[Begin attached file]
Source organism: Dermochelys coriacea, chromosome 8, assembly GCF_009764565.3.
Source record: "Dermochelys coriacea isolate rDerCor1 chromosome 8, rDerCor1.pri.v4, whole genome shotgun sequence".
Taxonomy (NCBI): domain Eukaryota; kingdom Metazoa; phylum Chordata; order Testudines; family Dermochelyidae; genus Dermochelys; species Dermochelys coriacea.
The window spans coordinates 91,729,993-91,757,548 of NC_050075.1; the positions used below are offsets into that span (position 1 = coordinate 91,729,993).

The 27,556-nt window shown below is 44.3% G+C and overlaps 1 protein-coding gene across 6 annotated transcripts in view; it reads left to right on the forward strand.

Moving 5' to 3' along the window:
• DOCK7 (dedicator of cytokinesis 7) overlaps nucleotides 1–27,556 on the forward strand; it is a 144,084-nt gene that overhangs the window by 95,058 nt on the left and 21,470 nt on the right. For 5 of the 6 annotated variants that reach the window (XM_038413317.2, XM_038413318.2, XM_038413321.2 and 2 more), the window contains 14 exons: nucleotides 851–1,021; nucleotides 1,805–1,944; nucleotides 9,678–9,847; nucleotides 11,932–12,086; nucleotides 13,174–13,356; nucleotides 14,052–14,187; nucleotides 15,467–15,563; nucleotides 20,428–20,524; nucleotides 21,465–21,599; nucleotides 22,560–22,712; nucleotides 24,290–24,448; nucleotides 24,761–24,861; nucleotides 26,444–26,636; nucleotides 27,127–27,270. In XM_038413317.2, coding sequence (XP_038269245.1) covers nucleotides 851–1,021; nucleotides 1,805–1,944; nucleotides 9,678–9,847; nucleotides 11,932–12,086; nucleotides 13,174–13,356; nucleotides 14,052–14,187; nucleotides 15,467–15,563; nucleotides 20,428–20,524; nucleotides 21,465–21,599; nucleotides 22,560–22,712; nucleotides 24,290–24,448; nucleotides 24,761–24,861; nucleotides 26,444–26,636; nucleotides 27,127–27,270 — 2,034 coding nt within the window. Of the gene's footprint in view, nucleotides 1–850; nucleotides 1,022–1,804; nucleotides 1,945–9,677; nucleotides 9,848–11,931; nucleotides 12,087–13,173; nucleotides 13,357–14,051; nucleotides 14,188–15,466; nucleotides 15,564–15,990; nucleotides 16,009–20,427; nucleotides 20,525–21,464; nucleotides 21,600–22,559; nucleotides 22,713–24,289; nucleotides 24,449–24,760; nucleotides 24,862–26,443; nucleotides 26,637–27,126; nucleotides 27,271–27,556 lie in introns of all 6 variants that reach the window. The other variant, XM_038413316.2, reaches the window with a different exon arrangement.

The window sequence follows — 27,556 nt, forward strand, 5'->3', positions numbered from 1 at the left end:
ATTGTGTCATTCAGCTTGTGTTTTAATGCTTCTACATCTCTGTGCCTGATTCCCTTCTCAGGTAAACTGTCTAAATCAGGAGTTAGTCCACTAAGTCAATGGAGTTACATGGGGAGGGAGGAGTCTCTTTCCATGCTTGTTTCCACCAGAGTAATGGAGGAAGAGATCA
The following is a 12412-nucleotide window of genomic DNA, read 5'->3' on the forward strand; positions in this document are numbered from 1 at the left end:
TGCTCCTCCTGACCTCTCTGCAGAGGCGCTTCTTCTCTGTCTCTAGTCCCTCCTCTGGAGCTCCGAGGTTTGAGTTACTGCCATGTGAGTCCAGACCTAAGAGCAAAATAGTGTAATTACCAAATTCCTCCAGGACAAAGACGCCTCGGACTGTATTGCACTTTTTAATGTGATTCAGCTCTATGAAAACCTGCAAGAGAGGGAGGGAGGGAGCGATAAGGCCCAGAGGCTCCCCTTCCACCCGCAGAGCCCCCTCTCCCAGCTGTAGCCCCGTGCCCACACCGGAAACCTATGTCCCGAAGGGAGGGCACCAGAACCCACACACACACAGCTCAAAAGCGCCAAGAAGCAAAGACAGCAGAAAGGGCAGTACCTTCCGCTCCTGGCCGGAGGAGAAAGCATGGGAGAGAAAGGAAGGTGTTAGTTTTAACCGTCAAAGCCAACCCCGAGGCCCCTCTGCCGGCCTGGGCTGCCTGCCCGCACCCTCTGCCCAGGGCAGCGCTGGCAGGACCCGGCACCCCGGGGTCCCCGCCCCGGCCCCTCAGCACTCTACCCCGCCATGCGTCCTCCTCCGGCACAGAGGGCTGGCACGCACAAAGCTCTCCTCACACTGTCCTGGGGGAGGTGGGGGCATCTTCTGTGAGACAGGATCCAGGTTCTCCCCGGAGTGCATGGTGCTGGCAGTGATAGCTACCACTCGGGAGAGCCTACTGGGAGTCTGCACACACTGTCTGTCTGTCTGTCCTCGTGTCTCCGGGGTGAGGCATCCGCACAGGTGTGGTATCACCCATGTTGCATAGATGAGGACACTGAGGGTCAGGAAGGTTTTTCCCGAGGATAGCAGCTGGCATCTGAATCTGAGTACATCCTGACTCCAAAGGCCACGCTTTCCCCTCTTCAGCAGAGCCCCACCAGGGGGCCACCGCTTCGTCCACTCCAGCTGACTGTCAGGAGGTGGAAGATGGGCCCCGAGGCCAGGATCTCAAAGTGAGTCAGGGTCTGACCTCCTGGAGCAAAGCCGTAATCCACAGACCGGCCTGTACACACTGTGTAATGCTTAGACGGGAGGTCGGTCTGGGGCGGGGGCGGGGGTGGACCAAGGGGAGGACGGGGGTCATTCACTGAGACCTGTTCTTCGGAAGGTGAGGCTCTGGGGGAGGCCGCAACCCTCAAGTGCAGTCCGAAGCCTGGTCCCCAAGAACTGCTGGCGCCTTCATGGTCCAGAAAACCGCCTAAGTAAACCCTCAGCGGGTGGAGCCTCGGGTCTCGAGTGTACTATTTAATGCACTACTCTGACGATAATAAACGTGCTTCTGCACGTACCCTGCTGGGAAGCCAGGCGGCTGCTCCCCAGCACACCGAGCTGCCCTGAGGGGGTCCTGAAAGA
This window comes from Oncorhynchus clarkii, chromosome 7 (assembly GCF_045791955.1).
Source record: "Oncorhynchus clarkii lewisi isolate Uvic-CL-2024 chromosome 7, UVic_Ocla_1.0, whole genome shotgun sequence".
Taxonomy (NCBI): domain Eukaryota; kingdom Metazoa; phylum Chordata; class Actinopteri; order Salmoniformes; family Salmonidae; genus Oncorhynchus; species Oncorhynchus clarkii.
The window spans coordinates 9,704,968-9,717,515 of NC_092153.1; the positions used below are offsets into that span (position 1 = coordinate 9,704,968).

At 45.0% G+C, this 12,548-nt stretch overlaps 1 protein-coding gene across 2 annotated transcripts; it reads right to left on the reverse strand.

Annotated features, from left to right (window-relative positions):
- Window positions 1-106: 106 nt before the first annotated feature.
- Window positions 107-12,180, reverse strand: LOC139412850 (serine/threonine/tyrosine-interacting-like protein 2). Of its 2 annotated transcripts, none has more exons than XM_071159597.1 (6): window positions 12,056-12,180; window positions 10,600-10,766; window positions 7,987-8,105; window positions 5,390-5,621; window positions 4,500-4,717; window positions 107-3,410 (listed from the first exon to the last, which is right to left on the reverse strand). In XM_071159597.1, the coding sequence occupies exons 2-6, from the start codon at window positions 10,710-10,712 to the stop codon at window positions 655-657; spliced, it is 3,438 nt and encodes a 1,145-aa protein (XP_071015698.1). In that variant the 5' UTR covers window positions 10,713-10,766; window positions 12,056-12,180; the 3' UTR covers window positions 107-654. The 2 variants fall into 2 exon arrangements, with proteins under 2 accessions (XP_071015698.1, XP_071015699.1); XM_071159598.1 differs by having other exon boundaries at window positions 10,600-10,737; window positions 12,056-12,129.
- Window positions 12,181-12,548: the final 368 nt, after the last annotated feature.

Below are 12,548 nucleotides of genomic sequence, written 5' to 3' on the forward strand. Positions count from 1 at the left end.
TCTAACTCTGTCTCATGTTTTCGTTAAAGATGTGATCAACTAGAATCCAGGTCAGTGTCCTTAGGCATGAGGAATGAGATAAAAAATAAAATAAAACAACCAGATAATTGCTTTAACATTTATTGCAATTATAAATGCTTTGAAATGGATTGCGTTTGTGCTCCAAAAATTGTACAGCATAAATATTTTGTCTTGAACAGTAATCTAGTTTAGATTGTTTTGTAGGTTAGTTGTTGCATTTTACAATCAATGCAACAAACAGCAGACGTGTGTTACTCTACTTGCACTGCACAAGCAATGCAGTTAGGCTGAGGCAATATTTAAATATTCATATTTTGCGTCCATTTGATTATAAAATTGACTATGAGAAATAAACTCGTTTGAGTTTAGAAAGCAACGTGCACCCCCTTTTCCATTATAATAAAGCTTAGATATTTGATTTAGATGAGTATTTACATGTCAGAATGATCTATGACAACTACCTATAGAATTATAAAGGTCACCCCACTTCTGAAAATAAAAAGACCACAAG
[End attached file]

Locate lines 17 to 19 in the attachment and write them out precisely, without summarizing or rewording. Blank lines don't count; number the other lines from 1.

Annotated features, from left to right (window-relative positions):
- Window positions 1-106: 106 nt before the first annotated feature.
- Window positions 107-12,180, reverse strand: LOC139412850 (serine/threonine/tyrosine-interacting-like protein 2). Of its 2 annotated transcripts, none has more exons than XM_071159597.1 (6): window positions 12,056-12,180; window positions 10,600-10,766; window positions 7,987-8,105; window positions 5,390-5,621; window positions 4,500-4,717; window positions 107-3,410 (listed from the first exon to the last, which is right to left on the reverse strand). In XM_071159597.1, the coding sequence occupies exons 2-6, from the start codon at window positions 10,710-10,712 to the stop codon at window positions 655-657; spliced, it is 3,438 nt and encodes a 1,145-aa protein (XP_071015698.1). In that variant the 5' UTR covers window positions 10,713-10,766; window positions 12,056-12,180; the 3' UTR covers window positions 107-654. The 2 variants fall into 2 exon arrangements, with proteins under 2 accessions (XP_071015698.1, XP_071015699.1); XM_071159598.1 differs by having other exon boundaries at window positions 10,600-10,737; window positions 12,056-12,129.